When media is everywhere, is the medium still the message?

—Society Etc.’s Mike Sharma has been reflecting on Marshall McLuhan’s most famous axiom, and wonders if digital media has changed the world so profoundly that the message is now the message—

Almost 60 years ago, the pioneering Canadian media theorist Marshall McLuhan sent the communications world into a frenzy with his then sensational pronouncement, “The medium is the message.”

It was the early 1960s, and mass media—led by the explosive influence of network television, but complemented by radio, film, print and, to some extent, computers—were shaping culture to the point where, McLuhan observed, the media vehicles themselves were more important and consequential than the content they carried.

It was the media that most influenced the way we experienced the world, so it was fair to say that the medium was the message.

I’ve been thinking a lot recently about McLuhan’s ground-breaking theory, and it got me wondering what tweaks he might make today.

Media and society have become so tightly intertwined and interdependent that one is no longer separated from the other: media and society are now fused together. They are one and the same.

Even the expression “social media” means more than simply a series of media platforms. “Social media” is now a way of defining and understanding our full social fabric, and the means by which many actually get their content, including the “news.”

In fact, in this digital age where media touch points are now omnipresent and media and society are one, the media that carry the message are vastly taken for granted.

In our context of marketing and advertising, that means consumers will remember the message, but rarely on what platform they saw it on. Therefore, content, more than ever before is—and will be—the differentiating factor. In other words, it’s the message that is trumping the media.

Here are a few of examples to illustrate my point.

With more than 70 billion views worldwide, the #BookTok hashtag, has been cited for driving a resurgence of interest in books in many countries since the start of the pandemic.

In an effort to reach a younger audience, book retailer Indigo partnered with TikTok Canada to create an online book club using the hashtag to feature discussions on book recommendations, a program that Indigo credited for boosting its profit last quarter.

In other words, content on the platform is driving retail execution and the marketing plan. Content on the platform is becoming the agency creative department. Ultimately, content on the platform is driving sales by connecting consumers with product.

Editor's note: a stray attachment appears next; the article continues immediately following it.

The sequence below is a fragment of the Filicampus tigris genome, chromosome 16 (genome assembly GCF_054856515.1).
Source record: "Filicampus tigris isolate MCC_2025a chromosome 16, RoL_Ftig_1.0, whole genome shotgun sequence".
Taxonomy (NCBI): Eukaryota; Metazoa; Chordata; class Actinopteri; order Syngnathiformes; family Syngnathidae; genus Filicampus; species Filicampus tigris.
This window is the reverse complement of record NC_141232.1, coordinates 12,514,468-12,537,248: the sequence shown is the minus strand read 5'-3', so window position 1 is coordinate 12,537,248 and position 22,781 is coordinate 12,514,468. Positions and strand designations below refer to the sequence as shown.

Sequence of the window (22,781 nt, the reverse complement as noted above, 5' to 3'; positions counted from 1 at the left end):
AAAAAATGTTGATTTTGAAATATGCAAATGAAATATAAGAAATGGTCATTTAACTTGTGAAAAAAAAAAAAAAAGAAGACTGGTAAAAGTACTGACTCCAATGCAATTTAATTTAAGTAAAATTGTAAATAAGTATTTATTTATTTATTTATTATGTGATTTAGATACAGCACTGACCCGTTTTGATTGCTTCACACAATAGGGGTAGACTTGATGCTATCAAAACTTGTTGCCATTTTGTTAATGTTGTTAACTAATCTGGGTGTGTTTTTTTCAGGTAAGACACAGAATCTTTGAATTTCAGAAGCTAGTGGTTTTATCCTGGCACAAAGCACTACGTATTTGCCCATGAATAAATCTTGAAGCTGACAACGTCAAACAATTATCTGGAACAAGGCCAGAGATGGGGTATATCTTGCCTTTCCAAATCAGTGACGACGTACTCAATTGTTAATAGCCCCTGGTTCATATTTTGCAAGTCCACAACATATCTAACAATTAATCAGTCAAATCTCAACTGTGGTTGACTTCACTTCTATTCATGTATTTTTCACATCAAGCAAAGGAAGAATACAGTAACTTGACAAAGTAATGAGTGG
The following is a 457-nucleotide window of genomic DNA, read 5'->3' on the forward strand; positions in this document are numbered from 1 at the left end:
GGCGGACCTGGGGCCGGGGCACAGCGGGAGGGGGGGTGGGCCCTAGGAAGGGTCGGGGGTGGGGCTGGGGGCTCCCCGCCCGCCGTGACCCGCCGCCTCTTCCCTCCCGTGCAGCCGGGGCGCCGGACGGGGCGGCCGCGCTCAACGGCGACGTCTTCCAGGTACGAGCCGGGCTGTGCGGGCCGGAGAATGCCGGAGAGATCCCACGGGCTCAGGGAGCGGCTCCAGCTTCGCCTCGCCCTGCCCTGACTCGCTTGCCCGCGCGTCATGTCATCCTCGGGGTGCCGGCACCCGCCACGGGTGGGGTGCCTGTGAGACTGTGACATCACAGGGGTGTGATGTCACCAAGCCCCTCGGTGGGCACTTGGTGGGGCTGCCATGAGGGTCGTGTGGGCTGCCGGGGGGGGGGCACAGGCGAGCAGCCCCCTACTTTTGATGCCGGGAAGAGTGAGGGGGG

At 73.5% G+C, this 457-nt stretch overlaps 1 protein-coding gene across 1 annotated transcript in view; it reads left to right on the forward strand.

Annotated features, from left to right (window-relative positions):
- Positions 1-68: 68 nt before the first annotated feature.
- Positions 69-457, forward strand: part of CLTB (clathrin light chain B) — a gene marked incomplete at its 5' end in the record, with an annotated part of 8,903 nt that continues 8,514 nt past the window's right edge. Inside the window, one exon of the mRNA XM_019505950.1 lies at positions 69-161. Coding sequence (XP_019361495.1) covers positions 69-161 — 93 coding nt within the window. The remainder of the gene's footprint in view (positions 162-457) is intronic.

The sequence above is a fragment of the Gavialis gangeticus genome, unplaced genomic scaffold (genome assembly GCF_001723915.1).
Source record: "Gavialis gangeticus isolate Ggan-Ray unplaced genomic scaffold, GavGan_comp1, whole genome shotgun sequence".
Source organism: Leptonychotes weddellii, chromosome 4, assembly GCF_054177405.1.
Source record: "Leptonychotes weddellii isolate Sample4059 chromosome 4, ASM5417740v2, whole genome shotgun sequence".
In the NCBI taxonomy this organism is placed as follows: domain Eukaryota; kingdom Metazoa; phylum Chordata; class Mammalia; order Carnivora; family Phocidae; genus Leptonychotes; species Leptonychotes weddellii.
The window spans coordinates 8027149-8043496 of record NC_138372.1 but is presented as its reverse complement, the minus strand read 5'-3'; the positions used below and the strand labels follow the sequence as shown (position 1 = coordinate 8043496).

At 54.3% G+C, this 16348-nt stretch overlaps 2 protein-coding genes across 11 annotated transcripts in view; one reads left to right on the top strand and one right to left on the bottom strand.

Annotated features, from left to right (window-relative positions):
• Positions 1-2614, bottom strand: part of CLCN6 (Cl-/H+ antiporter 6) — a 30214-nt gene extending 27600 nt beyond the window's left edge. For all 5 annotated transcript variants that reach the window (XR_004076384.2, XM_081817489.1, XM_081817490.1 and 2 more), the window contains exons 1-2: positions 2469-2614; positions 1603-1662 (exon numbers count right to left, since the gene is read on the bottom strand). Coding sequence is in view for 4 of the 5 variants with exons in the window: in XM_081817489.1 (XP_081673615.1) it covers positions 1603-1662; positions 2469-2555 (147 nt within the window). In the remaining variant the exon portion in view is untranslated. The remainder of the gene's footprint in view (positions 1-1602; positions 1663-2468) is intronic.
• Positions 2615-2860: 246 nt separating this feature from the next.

That’s profound, because media-generated content becomes the marketing idea/strategy/tactic all in one. The loop is complete. The message truly is the message.

In fact, TikTok recommends that advertisers leverage their content creators, and the hashtags that are trending, to deliver breakthrough results on their platform, and has developed tools that allow us to identify both: creators we’d like to use, and hashtags we can leverage.

With one of our agency’s outerwear clients, we tie the content in our campaigns to the local city weather patterns to ensure that the message we are delivering reaches consumers at the time they are thinking of making outdoor clothing purchases. The weather-relevant message becomes hyper-relevant, regardless of which medium we execute it on. And so, once again, it’s the message, more than the media, that is writing the story.

We also represent a musician, AHI, who literally wrote a brand framework for his new album release “Prospect.” We helped him define audiences and affinities for each song on the album and made sure that the individual music content reached the best potential audience. In essence, we created a connection framework for each piece of content, indifferent to the medium on which they would be deployed—streaming, terrestrial radio or even vinyl—where the message (the song) could connect with consumers in a meaningful way through their preferred medium.

The message resonated and the results have been astounding. His new album is outperforming his past releases by four times, and one of his tracks has been on Spotify’s top 50 global folk songs for the past 40+ weeks (since its release). AHI now has over one million listeners each month on Spotify alone.

Simply put, the message today carries far more weight than it ever did. McLuhan once stated that content was just the juicy piece of meat carried by a burglar to distract the watchdog of the mind.

I would argue that today, the medium has become that distraction, while the consumer is shaped by the content and messages which assault us through all waking hours of our day. Now, do you get the message?

 Mike Sharma is founder and president of Society, etc., a Toronto-based independent media planning and buying agency.